Though it’s been the poster child of distress the past few years, the Phoenix apartment market is starting to heat up.

In the past six months, there have been some aggressive trades in and around Phoenix, as more investors bank on a strong recovery in the battered market. And market research firms are backing up that optimism, forecasting significant rent growth over the next four years.

Consider that in 2008 and 2009, Phoenix was among the biggest casualties of the faltering economy. The area’s job market fell 5 percent in 2008 and another 7 percent in 2009, a net loss of more than 224,000 jobs, according to market-research firm Reis. But job growth, and rent growth, resumed last year at very modest levels. And Reis is now forecasting rent growth of 2.6 percent this year, and more than 3.5 percent annually out until 2015.

That strong pace of recovery jibes with what Kevin Colard, senior acquisitions manager for Kirkland, Wash.-based Weidner Apartment Homes, is seeing. Among its Arizona investments, Weidner has a 95-plus percent occupancy rate. “It will just be a matter of time before Phoenix is as strong as it was a few years ago,” Colard says. “Since March 2010, when we started buying the properties, we’ve already seen 10 percent growth in our income there.”

Indeed, Weidner has been bullish in its approach to Phoenix, entering the market via its March 2010 purchase of the 340-unit Trillium Villas in Peoria, Ariz., a $27.5 million all-cash transaction on a short sale from KeyBank. From there, the company went on a tear, and now owns about 2,600 units in Phoenix and another 500 units in Tucson.

A long-term holder with 27,000 units in its portfolio, Weidner isn’t necessarily driven by three- or five-year yields. “We were buying cap rates at 5.5 percent to 6 percent in Phoenix over the last year, but we’re buying Class A assets at $70,000 to $80,000 a door.” Colard says. “We’re not seeing Class A assets go for that pricing anywhere else in the country where we’re involved.”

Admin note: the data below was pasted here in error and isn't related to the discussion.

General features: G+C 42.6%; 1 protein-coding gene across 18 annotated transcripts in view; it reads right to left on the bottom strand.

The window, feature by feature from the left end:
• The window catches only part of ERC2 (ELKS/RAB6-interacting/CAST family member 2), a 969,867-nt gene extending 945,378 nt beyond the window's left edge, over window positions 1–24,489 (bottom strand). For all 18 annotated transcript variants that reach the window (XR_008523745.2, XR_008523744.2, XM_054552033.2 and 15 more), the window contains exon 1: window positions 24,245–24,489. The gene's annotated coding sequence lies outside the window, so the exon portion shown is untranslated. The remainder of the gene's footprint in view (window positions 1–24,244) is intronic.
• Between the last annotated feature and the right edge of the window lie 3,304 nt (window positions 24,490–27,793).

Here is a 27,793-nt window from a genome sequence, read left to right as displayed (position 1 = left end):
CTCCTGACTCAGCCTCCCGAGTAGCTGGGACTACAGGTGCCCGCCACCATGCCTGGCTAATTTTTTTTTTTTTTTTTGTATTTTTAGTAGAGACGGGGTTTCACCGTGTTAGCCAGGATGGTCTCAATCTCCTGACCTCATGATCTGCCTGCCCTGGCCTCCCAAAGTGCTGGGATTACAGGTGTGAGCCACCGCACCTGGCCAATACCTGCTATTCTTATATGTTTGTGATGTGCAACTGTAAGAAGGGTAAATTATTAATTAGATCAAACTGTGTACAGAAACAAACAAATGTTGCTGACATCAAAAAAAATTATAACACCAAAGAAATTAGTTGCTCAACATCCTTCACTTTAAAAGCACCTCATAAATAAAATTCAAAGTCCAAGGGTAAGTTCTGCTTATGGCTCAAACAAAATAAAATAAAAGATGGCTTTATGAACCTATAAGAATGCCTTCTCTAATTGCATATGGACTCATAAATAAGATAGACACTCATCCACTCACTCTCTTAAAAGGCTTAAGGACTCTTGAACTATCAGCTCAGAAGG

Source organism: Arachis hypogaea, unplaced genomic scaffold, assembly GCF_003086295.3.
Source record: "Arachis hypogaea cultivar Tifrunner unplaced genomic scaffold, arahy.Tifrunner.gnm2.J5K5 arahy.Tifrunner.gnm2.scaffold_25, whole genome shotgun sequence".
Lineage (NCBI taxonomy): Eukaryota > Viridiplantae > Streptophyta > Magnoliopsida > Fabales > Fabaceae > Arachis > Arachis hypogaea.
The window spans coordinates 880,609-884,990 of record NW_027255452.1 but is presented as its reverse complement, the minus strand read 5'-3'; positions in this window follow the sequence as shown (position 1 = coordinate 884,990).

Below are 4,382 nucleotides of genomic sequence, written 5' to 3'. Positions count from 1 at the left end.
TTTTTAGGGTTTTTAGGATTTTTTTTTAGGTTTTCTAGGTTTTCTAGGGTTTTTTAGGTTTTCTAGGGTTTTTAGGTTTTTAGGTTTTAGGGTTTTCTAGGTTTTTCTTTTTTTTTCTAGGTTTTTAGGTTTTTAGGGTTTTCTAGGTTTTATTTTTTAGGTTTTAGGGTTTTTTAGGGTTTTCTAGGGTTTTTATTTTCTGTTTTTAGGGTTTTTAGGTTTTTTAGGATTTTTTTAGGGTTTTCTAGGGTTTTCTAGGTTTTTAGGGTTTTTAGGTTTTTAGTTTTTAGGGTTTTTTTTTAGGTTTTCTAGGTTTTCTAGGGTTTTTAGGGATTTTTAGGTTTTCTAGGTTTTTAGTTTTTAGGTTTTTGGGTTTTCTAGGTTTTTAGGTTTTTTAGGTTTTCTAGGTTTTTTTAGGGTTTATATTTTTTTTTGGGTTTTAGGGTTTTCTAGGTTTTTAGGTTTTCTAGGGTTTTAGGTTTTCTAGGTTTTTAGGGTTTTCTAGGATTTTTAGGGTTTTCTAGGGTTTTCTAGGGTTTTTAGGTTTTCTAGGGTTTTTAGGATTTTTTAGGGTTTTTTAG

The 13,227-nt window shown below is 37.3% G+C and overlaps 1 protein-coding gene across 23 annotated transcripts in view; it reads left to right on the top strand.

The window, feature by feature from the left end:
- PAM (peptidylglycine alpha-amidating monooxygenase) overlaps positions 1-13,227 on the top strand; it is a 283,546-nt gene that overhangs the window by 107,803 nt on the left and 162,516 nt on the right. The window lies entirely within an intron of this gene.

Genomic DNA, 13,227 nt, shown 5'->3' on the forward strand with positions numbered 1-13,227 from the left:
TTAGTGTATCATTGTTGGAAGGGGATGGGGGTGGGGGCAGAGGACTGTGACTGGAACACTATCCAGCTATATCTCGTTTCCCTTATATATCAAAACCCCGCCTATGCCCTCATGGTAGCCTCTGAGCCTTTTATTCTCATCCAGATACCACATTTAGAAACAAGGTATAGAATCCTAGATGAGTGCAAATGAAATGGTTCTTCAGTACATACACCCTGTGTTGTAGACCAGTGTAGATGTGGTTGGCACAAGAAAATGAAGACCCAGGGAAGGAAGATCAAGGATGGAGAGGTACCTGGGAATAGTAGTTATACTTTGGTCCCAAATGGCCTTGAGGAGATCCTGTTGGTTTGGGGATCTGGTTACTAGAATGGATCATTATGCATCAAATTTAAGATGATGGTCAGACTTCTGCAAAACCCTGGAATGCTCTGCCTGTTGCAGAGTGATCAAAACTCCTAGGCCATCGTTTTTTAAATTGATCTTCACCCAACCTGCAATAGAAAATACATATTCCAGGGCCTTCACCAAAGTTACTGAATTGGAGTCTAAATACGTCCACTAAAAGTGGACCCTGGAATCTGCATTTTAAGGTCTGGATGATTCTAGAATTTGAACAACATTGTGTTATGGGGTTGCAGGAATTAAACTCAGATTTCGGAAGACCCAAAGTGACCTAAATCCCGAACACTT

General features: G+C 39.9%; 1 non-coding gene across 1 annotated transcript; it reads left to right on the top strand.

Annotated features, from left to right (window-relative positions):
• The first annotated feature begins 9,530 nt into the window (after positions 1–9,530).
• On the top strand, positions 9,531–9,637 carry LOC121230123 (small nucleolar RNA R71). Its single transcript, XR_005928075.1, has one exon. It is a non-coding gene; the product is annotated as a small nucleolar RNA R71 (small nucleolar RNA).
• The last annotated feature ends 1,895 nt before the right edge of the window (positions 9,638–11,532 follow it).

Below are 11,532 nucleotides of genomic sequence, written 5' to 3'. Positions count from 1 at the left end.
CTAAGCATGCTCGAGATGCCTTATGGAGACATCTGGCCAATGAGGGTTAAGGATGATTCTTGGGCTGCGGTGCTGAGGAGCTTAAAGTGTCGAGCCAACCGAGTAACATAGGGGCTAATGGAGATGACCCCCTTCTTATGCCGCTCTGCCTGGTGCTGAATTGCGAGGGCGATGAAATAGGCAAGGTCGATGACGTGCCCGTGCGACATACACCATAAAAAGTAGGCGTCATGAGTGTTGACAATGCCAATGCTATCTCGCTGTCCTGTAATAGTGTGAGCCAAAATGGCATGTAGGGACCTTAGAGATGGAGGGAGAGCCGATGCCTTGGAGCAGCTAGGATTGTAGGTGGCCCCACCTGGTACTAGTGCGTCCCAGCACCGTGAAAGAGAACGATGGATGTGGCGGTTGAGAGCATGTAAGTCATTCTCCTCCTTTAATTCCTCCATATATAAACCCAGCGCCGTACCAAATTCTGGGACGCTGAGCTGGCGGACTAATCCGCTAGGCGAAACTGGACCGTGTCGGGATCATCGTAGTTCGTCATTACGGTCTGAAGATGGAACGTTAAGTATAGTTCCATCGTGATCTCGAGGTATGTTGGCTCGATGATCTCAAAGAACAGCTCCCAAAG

Most recently, the company paid $46 million for the 768-unit Peaks at Papago Park, an off-market deal. The previous owners had some maturing CMBS debt on the property and needed to sell before the loan came due. The company estimates that price to be about 50 percent below replacement cost for the Class B asset, which sold at a 6.75 percent cap rate.

Weidner certainly isn’t alone in its enthusiasm. There has been a slew of activity in recent months by a diverse cadre of buyers. In December, AEW Capital Management purchased the Palladium, a 250-unit property in Scottsdale for $42.3 million, at a cap rate of 5.5 percent. LaSalle Investment Management purchased the 342-unit Shade Apartments in Phoenix for $42.7 million, at a cap rate of 5.8 percent, in the third quarter of 2010. And the 629-unit Canyons Luxury Apartment Community traded at a 5.1 percent cap rate when it was purchased for $45.5 million by Continental Realty Advisors—the company’s re-entrance to Phoenix after selling all of its properties there in early 2007.

And other investors have certainly taken note of the market’s improving fundamentals. “We haven’t done a deal in Phoenix in this cycle, but we are seeing significant market rent growth in Phoenix,” says Michael McNamara, head of acquisitions for Philadelphia-based TRECAP Partners, which owns more than 20,000 units. “We would look for a premium to be in Phoenix, but that’s a market we would consider.”